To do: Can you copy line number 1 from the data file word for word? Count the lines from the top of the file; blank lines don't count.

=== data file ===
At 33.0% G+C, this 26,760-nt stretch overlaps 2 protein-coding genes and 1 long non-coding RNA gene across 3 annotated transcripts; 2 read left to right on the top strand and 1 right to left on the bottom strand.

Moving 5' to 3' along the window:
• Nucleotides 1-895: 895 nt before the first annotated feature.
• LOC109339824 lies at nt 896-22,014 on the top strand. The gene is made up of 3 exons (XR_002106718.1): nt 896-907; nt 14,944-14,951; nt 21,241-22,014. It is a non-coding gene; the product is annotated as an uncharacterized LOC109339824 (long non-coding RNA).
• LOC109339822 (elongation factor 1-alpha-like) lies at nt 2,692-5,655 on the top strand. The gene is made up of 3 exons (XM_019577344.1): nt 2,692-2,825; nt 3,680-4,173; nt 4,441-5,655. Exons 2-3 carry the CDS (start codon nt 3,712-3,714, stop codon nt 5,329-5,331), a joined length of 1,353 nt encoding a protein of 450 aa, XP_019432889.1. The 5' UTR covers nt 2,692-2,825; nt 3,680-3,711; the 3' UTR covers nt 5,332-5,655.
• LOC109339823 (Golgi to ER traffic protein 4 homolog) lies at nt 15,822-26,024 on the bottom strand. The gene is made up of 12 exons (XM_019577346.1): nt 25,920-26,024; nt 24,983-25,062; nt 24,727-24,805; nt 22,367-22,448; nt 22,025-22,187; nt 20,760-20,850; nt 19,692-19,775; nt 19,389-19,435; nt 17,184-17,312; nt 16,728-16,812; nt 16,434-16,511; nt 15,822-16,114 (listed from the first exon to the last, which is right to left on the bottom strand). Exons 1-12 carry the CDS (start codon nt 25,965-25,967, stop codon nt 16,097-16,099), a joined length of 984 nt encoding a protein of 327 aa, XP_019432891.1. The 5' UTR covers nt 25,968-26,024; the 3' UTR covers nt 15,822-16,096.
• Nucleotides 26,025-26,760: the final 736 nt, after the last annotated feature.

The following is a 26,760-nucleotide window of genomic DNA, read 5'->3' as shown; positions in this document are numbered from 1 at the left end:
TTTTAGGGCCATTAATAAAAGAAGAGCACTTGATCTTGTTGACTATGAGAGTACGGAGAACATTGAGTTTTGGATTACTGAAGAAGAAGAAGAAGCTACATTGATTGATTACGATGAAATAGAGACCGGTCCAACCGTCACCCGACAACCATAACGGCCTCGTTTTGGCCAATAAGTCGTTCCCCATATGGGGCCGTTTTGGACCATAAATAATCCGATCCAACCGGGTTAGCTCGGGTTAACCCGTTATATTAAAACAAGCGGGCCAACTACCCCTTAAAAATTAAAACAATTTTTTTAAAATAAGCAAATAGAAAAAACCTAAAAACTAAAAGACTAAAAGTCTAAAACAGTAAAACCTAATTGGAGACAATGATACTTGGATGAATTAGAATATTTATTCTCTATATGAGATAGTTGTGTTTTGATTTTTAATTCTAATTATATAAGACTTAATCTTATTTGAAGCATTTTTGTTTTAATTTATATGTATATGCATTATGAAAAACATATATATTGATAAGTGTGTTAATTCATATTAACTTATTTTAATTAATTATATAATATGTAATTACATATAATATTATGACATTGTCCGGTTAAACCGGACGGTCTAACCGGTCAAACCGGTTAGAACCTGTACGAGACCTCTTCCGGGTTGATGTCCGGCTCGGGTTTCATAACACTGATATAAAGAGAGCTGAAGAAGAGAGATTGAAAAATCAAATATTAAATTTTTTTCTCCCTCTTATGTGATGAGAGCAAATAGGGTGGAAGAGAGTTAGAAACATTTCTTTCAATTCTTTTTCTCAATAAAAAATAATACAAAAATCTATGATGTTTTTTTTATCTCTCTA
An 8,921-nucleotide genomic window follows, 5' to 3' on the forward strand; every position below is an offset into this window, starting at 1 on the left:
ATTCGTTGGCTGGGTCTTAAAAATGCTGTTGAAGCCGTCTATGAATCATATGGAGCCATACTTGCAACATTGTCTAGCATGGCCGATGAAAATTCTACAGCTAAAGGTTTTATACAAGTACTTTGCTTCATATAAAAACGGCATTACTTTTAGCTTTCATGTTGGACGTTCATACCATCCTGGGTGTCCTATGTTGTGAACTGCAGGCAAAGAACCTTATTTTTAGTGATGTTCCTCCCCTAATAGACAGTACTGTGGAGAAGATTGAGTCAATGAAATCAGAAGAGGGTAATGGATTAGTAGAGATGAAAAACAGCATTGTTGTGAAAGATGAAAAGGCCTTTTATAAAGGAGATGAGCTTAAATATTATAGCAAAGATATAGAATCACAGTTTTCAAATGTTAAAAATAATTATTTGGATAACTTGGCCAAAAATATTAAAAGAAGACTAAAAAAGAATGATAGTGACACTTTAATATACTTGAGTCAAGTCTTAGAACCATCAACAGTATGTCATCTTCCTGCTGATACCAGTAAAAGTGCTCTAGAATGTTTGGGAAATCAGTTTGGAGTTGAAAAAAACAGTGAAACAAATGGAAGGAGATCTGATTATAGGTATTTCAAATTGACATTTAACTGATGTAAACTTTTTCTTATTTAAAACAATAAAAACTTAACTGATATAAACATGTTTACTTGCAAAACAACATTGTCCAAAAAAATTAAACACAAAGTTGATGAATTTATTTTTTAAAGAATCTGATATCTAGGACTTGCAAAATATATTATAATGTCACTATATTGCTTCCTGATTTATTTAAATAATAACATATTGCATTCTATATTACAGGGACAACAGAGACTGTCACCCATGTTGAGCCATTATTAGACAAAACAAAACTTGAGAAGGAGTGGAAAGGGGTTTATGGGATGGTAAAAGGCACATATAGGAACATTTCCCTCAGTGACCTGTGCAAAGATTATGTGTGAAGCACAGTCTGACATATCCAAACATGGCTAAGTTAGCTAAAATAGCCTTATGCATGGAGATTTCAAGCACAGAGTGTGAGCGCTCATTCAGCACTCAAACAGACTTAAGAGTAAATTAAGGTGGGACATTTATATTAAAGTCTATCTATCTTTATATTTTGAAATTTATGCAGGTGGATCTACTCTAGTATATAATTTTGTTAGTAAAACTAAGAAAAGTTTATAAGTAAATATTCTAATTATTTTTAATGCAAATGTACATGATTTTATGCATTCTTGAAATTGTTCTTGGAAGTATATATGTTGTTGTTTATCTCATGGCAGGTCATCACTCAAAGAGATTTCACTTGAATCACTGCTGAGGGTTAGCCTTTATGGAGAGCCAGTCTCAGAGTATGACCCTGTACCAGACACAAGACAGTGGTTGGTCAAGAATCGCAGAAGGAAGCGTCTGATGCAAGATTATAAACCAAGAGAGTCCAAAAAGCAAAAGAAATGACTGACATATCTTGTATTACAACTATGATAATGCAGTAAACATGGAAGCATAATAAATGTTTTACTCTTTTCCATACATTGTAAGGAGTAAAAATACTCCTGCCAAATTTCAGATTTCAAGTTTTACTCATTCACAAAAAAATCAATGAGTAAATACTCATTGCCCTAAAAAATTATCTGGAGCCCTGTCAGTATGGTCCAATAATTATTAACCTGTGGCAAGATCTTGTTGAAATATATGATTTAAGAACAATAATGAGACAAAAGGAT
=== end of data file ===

At 33.0% G+C, this 26,760-nt stretch overlaps 2 protein-coding genes and 1 long non-coding RNA gene across 3 annotated transcripts; 2 read left to right on the top strand and 1 right to left on the bottom strand.